• In contrast, when a Barnes and Noble publisher logs into the Barnes and Noble value chain
      • they see how much Barnes and Noble has ordered from them.
      • A significant lag in
        • communicating demand information at the retail front to the upstream players in the value chain.
    • When there is no delay in relaying inventory information and this information is seamlessly available across the value chain. The result is far superior inventory management.
    • Therefore, at Amazon there is little error in inventory planning and there is little delay in scheduling delivery of inventory.
    • This online retailer using it’s superior information capabilities has done something wonderful.
      • They have substituted inventory with information.
      • And then therefore able to deliver quality customer service, maintain a large variety of products.
      • And maintain adequate inventory and inventory turns of those products.
      • Variety, inventory management, and service, a triad of objectives almost unheard of being fulfilled in the retail business.
    • What you find is that Amazon holds nearly 10% of its revenue as inventory, while Barnes & Noble holds over 20% of sales in inventory. In turn, it takes Amazon 46 days to sell a book. It takes Barnes & Noble nearly 115 days to do so. Amazon has 90 days credit terms with its suppliers. The company operates with negative working capital.
      • saving that would accrue to Barnes & Noble if it were able to match Amazon’s information capabilities.
    • Amazon’s business model was so disruptive to Barnes & Noble that it never adapted. Even when it began to, Barnes & Nobles saw Amazon as a technology problem. Not a problem of a fundamentally different business model.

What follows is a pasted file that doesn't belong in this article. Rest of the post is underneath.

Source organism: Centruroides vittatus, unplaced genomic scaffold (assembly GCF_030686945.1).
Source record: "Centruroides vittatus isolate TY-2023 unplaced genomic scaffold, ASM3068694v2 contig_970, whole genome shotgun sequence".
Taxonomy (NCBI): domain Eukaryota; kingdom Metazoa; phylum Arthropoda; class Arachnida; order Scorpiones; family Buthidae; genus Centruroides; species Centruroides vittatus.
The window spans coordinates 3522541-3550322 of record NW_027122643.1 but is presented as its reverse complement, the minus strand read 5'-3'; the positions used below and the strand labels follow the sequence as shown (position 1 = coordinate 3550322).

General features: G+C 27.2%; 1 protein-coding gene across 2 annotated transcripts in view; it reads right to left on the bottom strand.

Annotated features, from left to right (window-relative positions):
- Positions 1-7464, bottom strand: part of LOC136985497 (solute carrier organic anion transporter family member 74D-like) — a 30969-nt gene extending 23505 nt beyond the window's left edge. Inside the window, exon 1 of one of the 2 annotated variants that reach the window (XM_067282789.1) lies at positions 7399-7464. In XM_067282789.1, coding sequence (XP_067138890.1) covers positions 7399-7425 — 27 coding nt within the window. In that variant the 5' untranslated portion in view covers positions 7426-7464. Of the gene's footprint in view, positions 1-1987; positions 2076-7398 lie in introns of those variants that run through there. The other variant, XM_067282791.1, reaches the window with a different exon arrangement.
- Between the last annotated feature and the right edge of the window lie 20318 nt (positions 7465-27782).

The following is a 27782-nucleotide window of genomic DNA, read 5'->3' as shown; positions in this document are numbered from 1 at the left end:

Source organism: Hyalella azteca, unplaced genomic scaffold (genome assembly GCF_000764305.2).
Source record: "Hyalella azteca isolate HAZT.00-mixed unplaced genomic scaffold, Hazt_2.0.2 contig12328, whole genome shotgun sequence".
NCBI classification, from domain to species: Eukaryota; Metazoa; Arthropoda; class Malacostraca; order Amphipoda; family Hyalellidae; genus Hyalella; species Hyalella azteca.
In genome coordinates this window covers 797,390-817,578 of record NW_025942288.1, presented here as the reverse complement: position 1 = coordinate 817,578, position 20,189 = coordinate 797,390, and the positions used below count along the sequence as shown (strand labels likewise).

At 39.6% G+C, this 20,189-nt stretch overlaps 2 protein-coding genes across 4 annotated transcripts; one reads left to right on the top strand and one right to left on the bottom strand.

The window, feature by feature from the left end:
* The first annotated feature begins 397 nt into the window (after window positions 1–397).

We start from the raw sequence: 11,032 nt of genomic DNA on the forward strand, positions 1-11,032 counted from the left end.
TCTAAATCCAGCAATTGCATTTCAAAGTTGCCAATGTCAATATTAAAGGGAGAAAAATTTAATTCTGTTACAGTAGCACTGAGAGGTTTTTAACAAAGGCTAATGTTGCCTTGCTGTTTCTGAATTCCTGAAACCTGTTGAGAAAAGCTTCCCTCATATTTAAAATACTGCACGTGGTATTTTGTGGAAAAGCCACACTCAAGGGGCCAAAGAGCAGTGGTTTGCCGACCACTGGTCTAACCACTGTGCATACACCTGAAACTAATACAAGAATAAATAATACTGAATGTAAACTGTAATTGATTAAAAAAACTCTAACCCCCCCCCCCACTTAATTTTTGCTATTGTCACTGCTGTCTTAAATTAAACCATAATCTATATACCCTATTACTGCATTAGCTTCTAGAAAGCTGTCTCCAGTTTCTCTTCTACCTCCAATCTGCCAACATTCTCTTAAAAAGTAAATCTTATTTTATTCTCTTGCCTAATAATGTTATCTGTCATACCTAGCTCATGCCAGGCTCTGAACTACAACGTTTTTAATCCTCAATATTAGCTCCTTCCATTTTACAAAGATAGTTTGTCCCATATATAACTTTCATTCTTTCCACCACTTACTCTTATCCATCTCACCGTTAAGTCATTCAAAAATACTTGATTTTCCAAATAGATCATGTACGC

• The company has developed such skill and skill in designing information capabilities that it offers it as a service to the sellers on its marketplace.
    • 90% of the sellers on Amazon’s marketplace use Amazon’s logistics and warehousing services.
  • Walmart. Revenue of 560 Billion dollars the company is like a mini country.
    • And it’s retail business is an unarguably complex one spanning diverse product categories.
    • Yet this company maintains 9-10% of its sales as inventory.
    • So it’s not that this cannot be done for this business versus another or this business model versus another. But it is incredibly difficult to do.
    • Many companies in the 90s tried to imitate Walmart. Notable amongst them was the discount retailer Kmart, who began to lose out significantly.
    • In terms of operational efficiency to Walmart. Kmart suffered from poor inventory availability in its stores due to inadequate forecasting and fulfillment processes.
    • It was widely recognized that Walmart’s operational excellence was due significantly to an integrity IT infrastructure that provided end to end visibility in its value chains.
    • The transmitted store sales and inventory data not just to head quarters but also to upstream manufacturers.
    • In January 2002, Kmart declared bankruptcy, the firm had four chief information officers in the previous five years.
    • These examples illustrate to you an important shift from focusing on IT to focusing on information capabilities.
    • Superior information capabilities drive the competitor value or competitor advantage of firms like Walmart and Amazon because they are very, very difficult to replicate.
    • They require a shift in business strategy, a redesign of business processes.
    • And the change in organizational culture, and most firms are bad at it.